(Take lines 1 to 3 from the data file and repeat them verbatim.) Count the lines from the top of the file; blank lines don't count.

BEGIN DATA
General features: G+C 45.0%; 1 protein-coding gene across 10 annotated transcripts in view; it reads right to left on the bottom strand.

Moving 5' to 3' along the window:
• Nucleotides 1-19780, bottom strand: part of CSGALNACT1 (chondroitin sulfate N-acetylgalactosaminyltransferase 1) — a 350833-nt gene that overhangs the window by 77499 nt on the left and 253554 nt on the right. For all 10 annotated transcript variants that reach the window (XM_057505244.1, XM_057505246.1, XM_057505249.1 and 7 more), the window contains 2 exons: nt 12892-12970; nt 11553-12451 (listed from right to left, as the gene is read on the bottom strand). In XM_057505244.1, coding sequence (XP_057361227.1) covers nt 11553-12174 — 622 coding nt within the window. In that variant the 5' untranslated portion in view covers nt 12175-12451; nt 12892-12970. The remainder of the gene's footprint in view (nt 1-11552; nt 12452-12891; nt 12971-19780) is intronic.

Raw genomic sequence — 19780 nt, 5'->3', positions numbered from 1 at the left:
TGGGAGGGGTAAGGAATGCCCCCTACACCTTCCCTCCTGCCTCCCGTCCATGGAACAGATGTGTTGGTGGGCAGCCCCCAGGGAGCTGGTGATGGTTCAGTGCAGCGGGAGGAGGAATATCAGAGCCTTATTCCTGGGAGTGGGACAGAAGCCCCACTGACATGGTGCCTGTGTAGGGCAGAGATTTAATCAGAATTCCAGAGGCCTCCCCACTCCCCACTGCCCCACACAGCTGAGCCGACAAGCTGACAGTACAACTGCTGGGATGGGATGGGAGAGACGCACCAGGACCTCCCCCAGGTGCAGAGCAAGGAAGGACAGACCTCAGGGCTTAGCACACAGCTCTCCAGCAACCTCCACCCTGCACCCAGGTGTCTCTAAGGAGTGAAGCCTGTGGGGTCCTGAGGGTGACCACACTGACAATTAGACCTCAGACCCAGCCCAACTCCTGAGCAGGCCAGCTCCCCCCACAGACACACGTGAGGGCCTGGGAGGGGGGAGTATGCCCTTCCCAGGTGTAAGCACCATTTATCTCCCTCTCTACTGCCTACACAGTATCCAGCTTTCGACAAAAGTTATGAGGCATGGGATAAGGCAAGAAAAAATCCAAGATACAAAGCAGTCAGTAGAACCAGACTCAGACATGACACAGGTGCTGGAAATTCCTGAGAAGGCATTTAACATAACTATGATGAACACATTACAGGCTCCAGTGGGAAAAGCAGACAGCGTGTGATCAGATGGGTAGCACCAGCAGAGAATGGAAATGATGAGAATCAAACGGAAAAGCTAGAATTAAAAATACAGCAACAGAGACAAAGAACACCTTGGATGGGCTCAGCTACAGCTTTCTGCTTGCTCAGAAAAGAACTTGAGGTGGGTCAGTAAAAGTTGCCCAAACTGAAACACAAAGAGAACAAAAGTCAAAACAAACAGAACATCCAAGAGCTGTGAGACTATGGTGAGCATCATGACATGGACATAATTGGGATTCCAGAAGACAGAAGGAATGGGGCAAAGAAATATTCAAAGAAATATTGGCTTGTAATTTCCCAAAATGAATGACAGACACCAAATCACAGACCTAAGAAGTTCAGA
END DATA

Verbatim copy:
General features: G+C 45.0%; 1 protein-coding gene across 10 annotated transcripts in view; it reads right to left on the bottom strand.

Moving 5' to 3' along the window:
• Nucleotides 1-19780, bottom strand: part of CSGALNACT1 (chondroitin sulfate N-acetylgalactosaminyltransferase 1) — a 350833-nt gene that overhangs the window by 77499 nt on the left and 253554 nt on the right. For all 10 annotated transcript variants that reach the window (XM_057505244.1, XM_057505246.1, XM_057505249.1 and 7 more), the window contains 2 exons: nt 12892-12970; nt 11553-12451 (listed from right to left, as the gene is read on the bottom strand). In XM_057505244.1, coding sequence (XP_057361227.1) covers nt 11553-12174 — 622 coding nt within the window. In that variant the 5' untranslated portion in view covers nt 12175-12451; nt 12892-12970. The remainder of the gene's footprint in view (nt 1-11552; nt 12452-12891; nt 12971-19780) is intronic.